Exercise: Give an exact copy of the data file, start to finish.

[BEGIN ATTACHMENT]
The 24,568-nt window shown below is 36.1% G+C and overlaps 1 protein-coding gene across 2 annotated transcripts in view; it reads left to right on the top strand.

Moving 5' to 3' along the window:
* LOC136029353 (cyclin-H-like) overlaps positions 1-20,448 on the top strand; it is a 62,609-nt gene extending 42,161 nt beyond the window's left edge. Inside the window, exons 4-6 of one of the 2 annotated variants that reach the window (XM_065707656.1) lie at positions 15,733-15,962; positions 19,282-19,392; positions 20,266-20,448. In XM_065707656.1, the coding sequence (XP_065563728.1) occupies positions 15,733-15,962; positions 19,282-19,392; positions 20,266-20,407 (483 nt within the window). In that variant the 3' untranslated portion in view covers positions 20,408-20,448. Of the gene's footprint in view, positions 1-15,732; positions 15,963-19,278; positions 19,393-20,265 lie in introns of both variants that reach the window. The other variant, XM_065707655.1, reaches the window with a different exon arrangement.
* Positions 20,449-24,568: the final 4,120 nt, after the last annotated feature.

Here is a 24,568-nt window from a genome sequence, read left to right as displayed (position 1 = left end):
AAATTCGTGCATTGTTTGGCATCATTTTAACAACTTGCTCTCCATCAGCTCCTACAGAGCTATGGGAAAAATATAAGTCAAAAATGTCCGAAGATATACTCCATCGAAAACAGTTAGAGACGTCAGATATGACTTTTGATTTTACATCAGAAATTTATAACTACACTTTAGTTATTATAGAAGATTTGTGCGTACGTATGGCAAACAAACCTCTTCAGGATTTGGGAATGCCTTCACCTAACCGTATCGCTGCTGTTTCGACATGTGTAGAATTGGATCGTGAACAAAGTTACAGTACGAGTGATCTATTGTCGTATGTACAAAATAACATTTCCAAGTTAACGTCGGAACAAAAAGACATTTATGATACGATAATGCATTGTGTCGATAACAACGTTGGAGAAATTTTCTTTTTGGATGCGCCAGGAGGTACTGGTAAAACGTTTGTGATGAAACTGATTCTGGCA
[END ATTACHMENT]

The 24,568-nt window shown below is 36.1% G+C and overlaps 1 protein-coding gene across 2 annotated transcripts in view; it reads left to right on the top strand.

Moving 5' to 3' along the window:
* LOC136029353 (cyclin-H-like) overlaps positions 1-20,448 on the top strand; it is a 62,609-nt gene extending 42,161 nt beyond the window's left edge. Inside the window, exons 4-6 of one of the 2 annotated variants that reach the window (XM_065707656.1) lie at positions 15,733-15,962; positions 19,282-19,392; positions 20,266-20,448. In XM_065707656.1, the coding sequence (XP_065563728.1) occupies positions 15,733-15,962; positions 19,282-19,392; positions 20,266-20,407 (483 nt within the window). In that variant the 3' untranslated portion in view covers positions 20,408-20,448. Of the gene's footprint in view, positions 1-15,732; positions 15,963-19,278; positions 19,393-20,265 lie in introns of both variants that reach the window. The other variant, XM_065707655.1, reaches the window with a different exon arrangement.
* Positions 20,449-24,568: the final 4,120 nt, after the last annotated feature.

Here is a 24,568-nt window from a genome sequence, read left to right as displayed (position 1 = left end):
AAATTCGTGCATTGTTTGGCATCATTTTAACAACTTGCTCTCCATCAGCTCCTACAGAGCTATGGGAAAAATATAAGTCAAAAATGTCCGAAGATATACTCCATCGAAAACAGTTAGAGACGTCAGATATGACTTTTGATTTTACATCAGAAATTTATAACTACACTTTAGTTATTATAGAAGATTTGTGCGTACGTATGGCAAACAAACCTCTTCAGGATTTGGGAATGCCTTCACCTAACCGTATCGCTGCTGTTTCGACATGTGTAGAATTGGATCGTGAACAAAGTTACAGTACGAGTGATCTATTGTCGTATGTACAAAATAACATTTCCAAGTTAACGTCGGAACAAAAAGACATTTATGATACGATAATGCATTGTGTCGATAACAACGTTGGAGAAATTTTCTTTTTGGATGCGCCAGGAGGTACTGGTAAAACGTTTGTGATGAAACTGATTCTGGCA